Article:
Former drone operators and technicians are slamming how the program is being run by the Obama administration.
WASHINGTON — Former U.S. drone operators and technicians spoke out on Thursday about the extensive problems with the Obama administration’s lethal program in the Middle East, shedding light on civilian deaths, the callousness of the culture, and the heavy weight of responsibility.
The ex-drone program participants outlined their experiences at an event held in New York that was organized to promote the new documentary Drone.
Michael Haas, who is a former senior airman with the U.S. air force and helped guide missiles to their targets, according to the Guardian, discussed his experience serving under the administrations of Presidents George W. Bush and Barack Obama, which included working as an instructor. He said over time the quality of personnel rapidly declined, and the mentality under the Obama administration shifted to where, “a meritorious thing to do was to fire a shot, circumstances be damned.”
He recalled training a new student who said he would act simply because people looked “up to no good,” so he ended the training flight, pulled him out of the seat, and failed him on his ride. “This isn’t a video game … people stay dead,” Haas said. But, he said, his superiors reprimanded him for holding the student back.
Haas detailed the callous terms people in the program used to describe children, such as “fun-size terrorists” and “tits (terrorists in training),” and said that one motto was that you have to “cut the grass before it grows too tall.” The attitude, he said, was “anything you could do to remove their humanity.” He knew heavy drinking among operators was the norm, and he eventually started using bath salts, and developed a cocaine addiction after he got out of the Air Force.
The Bureau of Investigative Journalism, a U.K.-based nonprofit, estimates that five years of the drone program under Obama has resulted in over 2,400 deaths. The Obama administration contends that the drone program has strong oversight and only targets people who pose a “continuing and imminent threat” to Americans. But documents released by the Intercept last month paint a radically different picture. In one campaign in Afghanistan, U.S. special operations airstrikes between January 2012 and February 2013 targeting 35 people killed more than 200, the news outlet reported.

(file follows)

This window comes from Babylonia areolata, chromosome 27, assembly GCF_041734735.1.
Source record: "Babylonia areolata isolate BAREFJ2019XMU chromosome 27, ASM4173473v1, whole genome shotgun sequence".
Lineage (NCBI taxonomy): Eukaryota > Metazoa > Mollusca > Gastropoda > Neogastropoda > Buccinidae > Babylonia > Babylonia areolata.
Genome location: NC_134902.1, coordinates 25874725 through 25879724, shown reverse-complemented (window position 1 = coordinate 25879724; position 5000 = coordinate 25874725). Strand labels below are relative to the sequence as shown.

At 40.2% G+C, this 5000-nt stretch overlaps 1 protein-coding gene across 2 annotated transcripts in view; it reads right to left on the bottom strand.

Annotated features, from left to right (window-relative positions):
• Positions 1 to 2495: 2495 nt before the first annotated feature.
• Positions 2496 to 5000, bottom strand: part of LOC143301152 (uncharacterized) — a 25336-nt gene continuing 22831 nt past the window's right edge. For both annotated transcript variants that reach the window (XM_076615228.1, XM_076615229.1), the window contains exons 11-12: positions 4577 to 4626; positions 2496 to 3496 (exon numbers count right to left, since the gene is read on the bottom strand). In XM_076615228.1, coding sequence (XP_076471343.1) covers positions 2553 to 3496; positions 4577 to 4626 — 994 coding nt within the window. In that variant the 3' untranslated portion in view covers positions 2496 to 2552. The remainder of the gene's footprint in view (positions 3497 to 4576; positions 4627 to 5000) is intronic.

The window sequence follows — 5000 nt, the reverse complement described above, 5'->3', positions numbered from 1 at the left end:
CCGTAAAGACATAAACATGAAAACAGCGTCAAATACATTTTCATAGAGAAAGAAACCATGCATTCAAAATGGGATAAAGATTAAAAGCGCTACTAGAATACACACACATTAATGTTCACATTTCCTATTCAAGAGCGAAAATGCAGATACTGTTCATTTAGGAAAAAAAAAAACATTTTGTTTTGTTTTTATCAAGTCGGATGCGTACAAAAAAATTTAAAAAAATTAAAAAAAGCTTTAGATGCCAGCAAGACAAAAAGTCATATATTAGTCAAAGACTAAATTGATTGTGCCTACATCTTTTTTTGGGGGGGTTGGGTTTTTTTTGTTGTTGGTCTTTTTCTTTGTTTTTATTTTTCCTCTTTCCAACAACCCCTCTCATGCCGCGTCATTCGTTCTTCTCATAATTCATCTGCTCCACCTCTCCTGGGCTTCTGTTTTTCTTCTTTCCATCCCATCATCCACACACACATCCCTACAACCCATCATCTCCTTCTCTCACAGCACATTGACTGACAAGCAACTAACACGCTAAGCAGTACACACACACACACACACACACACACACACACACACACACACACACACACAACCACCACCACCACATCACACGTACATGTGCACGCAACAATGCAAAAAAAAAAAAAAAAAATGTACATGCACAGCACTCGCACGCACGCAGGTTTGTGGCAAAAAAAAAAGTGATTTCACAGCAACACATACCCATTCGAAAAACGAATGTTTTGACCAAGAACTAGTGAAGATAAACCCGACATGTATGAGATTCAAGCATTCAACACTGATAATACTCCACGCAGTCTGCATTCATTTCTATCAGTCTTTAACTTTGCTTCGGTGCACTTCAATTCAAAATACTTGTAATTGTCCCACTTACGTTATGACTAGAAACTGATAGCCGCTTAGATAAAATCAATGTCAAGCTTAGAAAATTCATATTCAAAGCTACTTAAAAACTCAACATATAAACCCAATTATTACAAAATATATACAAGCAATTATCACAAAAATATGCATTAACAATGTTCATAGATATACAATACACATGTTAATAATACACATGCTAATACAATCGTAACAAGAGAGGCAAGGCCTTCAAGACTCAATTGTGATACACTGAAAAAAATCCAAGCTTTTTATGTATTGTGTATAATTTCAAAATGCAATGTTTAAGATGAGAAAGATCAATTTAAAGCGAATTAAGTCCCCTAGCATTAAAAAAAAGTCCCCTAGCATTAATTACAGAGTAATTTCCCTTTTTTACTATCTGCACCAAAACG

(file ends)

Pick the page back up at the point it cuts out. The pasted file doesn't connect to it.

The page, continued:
When asked to respond to defenders of the drone program, Haas acknowledged that, “drones are very good at killing people.” But he added, “That’s where the controversy comes in, they’re good at killing people, just not the right ones.”
Cian Westmoreland, who worked as a technician setting up communications infrastructure for the drone program in Afghanistan, according to the Guardian, said he once received a report noting he had assisted in over 200 enemy kills. “That’s BS. Those enemies aren’t always enemies,” he said. Westmoreland said since coming home, he has had nightmares about being responsible for killing children, spent time in a psychiatric ward and was temporarily homeless. The piece of paper with the number of kills “weighed on me very heavily,” he said.
Brandon Bryant, a former Air Force drone operator who said he took five shots that killed 13 individuals, 10 of them non-confirmed combatants, also spoke at the event. He made the case that the program helps extremist groups like the Islamic State group, which claimed responsibility for last week’s Paris terrorist attacks that left 129 people dead. Recruiters exploit fear, Bryant said, and “we’re enabling that exploitation.”
“You kill 4 and create 10,” he added, “is that really what you’re trying to achieve?”